How to Get the Most out of Your Crochet Swatch

“Swatches lie!” is something I hear very often, and as much as I understand the sentiment, the truth about swatches is that they don’t lie, they just don’t tell you everything. Their truth is true within the confinement of a 4″x4″ (10cmx10cm) square (or whatever the swatch size and shape happen to be), and once some other variables, such as the project size, the weight and the blocking, are introduced, this truth may no longer hold. To take this point to the extreme, the only reliable swatch of a crocheted object is … the actual crocheted object.

Should we slag swatching off as a pointless waste of time? Well, while there are many situations when it’s OK to ignore it, there are times when, as limited as its value is, swatching is not optional. Such as crocheting garments, for example. Particularly, crocheting garments from someone‘s pattern based on someone‘s gauge. Something as small as a 1/4″ (0.5cm) difference in a swatch can easily grow into a 4″ (10cm) difference in a finished sweater. Ignore swatching and you are on the road to a potential disaster, so it is worth pulling over and taking that insurance policy.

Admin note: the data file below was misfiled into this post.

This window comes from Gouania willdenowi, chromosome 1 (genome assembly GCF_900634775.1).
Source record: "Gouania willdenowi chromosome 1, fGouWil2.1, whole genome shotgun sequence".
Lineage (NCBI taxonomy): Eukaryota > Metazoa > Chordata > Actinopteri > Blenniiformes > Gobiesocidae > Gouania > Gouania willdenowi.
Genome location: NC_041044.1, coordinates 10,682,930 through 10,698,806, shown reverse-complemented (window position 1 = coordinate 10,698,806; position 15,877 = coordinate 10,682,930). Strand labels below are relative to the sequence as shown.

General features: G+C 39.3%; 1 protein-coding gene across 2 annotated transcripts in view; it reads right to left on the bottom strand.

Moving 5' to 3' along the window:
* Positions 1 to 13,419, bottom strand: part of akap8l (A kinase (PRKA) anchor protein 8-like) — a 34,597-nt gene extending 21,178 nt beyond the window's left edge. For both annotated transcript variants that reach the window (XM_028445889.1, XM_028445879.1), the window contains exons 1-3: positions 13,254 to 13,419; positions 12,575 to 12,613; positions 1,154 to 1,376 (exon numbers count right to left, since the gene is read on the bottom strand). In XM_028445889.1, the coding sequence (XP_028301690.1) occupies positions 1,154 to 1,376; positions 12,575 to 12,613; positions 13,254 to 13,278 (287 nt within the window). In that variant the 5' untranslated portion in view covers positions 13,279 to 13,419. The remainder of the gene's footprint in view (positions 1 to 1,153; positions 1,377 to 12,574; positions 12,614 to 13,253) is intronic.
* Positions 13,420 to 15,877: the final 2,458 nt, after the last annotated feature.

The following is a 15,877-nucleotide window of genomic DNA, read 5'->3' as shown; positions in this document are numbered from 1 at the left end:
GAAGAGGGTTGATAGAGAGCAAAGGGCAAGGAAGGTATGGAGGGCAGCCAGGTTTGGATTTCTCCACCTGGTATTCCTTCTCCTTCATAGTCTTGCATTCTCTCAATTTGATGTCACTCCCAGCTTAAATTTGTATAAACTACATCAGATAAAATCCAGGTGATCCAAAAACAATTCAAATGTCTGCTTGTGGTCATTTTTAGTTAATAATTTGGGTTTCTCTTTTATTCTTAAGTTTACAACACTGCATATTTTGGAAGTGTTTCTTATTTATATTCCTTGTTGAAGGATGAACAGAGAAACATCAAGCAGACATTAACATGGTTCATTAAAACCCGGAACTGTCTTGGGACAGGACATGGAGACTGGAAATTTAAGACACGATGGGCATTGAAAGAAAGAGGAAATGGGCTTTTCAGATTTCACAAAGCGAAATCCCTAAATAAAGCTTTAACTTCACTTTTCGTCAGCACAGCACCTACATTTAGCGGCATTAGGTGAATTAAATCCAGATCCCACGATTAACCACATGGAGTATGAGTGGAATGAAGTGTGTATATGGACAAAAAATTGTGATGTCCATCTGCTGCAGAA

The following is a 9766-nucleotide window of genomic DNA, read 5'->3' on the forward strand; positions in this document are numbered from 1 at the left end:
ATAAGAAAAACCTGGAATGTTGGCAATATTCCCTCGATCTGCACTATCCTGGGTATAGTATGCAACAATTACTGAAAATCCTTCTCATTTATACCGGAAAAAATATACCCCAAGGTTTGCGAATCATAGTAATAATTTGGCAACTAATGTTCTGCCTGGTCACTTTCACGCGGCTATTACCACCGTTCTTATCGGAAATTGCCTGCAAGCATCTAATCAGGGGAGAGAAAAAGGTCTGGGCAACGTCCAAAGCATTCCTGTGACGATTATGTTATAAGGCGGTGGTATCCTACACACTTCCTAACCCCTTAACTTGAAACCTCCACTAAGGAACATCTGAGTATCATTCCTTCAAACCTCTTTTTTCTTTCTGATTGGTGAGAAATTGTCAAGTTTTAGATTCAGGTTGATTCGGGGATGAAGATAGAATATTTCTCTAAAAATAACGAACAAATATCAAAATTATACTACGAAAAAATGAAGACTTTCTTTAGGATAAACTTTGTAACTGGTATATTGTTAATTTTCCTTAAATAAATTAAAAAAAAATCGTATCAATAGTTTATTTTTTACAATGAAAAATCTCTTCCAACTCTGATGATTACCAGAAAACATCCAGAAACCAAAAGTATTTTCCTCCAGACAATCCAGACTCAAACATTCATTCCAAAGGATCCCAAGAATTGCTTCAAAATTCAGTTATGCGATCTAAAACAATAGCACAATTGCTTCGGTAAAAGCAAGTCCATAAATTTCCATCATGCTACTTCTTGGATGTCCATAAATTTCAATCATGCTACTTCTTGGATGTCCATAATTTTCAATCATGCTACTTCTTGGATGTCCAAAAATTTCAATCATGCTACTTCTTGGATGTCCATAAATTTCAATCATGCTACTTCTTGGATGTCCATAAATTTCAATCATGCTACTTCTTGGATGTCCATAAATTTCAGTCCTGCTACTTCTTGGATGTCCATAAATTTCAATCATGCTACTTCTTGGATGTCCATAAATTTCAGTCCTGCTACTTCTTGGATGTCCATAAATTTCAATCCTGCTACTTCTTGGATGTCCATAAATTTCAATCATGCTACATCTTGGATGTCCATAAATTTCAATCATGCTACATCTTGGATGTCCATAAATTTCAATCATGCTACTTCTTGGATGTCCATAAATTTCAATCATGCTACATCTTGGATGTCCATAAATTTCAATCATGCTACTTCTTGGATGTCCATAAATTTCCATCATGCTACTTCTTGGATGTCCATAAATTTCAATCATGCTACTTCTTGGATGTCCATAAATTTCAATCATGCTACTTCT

Below is my list of ways to ensure you get the most out of the limited value swatching can provide.


Make it BIG!

When it comes to swatching, size does matter and the bigger your swatch is, the more accurate it becomes and, therefore, the better it performs as an indicator of the potential outcome. If you are measuring a 4″x4″ (10cmx10cm) square, your swatch needs to be at least 6″x6″ (15cmx15cm) so you could safely measure in the middle of the square away from the edges which can distort your reading.

Use it as an opportunity to practice the stitch pattern

Unless you are very familiar with the pattern, it could be a good idea to get the hang of the stitch sequence so that your hand becomes relaxed as that can affect your gauge too. Have you ever made mittens with the second one considerably different in size to the first one?

Does it look good?

Even if your gauge is spot on, is it a good match between the yarn and stitch pattern? All that variegated yarn with short colour repeats which looks delightful in a skein will not necessarily look as you imagined once stitched up. Will it continue to look good once scaled to a full-size sweater? Will it be something you can put on and wear in public without feeling embarrassed?

Get the feel of the fabric

Do you like the drape? Is it so tight that you could leave it standing on its own?  Is it so loose, you can no longer see the stitch pattern?

Block it